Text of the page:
Legends about vampires or vampire-like beings appear throughout world folklore, to include India, China and Greece.
The current incarnation of the vampire is usually linked to old Eastern European myths and superstitions. These stories inspired several vampire novels. The most enduring of these is Bram Stoker’s Dracula (1897).
In the eighteenth-century, Eastern European reports of vampirism ran high, sometimes taking two related forms of
- Physical vampirism – robbing another person’s vitality by drinking their blood
- Spiritual vampirism – psychic possession of another person’s free-will and theft of their vitality
Traditionally, vampires reside in or around graveyards, having a strong aversion to daylight. And they rise at night to stalk their victims. Repelled by the holy cross, these agents of darkness are known as the undead.
In the 1970s and ’80s, moviegoers wore character costumes and recited dialogue from the film, The Rocky Horror Picture Show, perhaps entering into a state of consciousness which anthropologist Lévi-Bruhl called participation mystique. In 1974, Neil Young released a song called Vampire Blues.
A more recent newspaper report of alleged vampirism in Toronto tells of a man who forcefully cut and drank the blood of a young woman. The woman was initially horrified and pressed charges, resulting in the aggressor’s imprisonment. Over time, however, she began to feel united and in love with him, making daily visits to him in prison.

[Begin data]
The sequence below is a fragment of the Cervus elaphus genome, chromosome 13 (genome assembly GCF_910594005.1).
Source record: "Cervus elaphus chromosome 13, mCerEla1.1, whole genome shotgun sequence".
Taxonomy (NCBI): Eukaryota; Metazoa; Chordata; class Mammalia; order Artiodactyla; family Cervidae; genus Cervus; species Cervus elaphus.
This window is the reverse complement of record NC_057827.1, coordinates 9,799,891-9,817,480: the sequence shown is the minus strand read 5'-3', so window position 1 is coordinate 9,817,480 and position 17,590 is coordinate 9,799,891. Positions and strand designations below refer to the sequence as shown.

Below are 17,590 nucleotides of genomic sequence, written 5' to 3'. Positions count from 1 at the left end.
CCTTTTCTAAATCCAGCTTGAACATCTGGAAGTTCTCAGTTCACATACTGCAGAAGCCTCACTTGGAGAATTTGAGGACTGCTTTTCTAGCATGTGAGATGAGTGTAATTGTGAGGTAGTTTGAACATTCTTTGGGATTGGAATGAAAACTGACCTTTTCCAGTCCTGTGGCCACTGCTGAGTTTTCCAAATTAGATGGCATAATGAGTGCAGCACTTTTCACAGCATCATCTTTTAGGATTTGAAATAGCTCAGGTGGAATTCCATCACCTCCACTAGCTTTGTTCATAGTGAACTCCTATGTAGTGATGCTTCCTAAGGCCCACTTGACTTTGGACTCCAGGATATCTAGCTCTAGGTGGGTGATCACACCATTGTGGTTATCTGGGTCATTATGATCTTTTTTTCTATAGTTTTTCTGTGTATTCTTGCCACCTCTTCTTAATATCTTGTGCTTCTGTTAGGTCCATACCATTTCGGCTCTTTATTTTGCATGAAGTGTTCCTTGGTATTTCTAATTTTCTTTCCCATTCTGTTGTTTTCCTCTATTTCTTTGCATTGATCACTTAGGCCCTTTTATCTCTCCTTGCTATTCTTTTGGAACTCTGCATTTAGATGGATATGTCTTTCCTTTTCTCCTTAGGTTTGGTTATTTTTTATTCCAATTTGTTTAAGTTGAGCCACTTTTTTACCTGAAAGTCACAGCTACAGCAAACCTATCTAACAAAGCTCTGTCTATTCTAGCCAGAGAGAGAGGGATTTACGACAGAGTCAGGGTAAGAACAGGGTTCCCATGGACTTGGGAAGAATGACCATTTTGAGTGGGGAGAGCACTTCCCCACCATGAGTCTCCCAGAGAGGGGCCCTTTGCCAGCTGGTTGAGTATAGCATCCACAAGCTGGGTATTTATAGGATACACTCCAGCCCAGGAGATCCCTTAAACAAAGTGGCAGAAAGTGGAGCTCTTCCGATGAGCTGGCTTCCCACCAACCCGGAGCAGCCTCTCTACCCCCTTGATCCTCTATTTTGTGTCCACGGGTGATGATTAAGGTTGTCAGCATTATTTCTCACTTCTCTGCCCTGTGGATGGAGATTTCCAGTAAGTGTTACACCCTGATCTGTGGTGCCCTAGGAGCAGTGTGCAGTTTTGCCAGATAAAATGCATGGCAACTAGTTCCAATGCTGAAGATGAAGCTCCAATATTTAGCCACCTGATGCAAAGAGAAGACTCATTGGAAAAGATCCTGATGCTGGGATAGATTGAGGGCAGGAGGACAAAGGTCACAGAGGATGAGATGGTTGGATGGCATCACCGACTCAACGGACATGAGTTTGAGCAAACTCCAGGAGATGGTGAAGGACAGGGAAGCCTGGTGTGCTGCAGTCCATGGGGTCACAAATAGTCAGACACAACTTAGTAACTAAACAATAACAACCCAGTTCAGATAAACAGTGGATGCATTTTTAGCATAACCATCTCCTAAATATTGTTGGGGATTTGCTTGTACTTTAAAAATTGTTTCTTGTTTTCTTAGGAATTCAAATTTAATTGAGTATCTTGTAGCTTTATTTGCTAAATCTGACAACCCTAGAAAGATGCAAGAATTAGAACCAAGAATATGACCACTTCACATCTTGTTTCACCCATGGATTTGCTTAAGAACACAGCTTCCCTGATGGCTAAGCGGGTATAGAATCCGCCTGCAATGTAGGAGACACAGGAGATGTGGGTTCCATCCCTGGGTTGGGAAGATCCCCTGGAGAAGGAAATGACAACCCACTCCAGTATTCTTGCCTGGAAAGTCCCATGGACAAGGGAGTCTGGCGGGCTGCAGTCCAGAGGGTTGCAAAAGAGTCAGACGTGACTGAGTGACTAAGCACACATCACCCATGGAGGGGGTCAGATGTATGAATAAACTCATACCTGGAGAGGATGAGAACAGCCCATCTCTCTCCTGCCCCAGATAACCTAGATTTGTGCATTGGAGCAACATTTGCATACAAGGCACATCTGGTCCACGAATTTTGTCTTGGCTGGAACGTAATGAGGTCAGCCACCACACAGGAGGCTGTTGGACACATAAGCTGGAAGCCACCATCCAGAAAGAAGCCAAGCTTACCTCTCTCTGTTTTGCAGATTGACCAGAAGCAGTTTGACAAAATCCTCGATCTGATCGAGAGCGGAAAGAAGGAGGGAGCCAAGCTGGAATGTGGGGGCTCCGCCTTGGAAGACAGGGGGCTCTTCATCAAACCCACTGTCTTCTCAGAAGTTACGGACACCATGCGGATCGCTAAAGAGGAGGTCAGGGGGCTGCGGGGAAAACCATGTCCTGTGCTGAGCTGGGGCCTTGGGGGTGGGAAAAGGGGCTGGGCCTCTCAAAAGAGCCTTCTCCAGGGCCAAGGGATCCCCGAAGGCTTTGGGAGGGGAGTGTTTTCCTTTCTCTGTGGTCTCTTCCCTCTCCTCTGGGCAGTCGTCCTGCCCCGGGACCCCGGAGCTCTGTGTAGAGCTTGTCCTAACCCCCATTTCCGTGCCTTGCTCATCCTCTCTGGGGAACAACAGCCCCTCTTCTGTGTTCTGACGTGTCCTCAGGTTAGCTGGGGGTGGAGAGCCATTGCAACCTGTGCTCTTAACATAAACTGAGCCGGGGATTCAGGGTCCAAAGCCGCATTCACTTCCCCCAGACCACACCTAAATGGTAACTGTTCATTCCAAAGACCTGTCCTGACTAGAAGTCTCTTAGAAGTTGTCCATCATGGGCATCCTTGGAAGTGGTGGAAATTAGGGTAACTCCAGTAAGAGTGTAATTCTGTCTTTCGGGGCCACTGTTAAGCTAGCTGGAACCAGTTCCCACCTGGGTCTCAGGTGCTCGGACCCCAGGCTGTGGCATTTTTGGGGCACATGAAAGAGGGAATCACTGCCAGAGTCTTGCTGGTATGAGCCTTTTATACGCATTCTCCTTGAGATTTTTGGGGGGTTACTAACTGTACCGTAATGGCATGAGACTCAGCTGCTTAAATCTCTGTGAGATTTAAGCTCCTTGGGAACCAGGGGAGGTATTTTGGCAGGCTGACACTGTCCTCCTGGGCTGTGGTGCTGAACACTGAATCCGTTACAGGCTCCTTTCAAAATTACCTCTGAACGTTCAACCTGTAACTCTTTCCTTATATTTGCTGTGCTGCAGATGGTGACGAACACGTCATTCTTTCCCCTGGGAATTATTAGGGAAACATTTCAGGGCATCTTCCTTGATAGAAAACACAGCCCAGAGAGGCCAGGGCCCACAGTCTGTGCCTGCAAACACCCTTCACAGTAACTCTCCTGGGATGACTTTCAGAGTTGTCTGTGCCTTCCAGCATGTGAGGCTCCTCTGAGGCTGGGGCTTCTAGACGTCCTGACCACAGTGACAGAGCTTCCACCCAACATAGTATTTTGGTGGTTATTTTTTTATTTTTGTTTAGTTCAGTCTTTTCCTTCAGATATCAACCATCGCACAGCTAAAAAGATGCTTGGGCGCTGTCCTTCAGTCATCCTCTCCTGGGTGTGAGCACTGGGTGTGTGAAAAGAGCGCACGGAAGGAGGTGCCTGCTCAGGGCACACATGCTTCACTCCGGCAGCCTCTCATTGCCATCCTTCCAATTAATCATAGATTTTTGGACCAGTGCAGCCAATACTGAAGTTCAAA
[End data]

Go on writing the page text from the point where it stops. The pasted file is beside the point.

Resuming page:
Paranormal researchers and psychics explain vampirism in terms of a restless earth-bound spirit or so-called tramp soul that takes control of psychologically weak and vulnerable individuals.
By way of contrast, vampire nightclubs seem to be harmless, non-violent and socially acceptable outlets for individuals seeking to experience the numinous aura of the Jungian shadow. A comparable situation might be the upstanding priest who enjoys horror movies during his off-hours.
But clearly not everyone maintains a mature, adult perspective on vampires. Violent murders have been committed by teens in vampire cults who take the Goth lifestyle to a tragic extreme.
In modern times, however, the vampire is generally held to be a fictitious entity, although belief in similar vampiric creatures such as the chupacabra still persists in some cultures.¹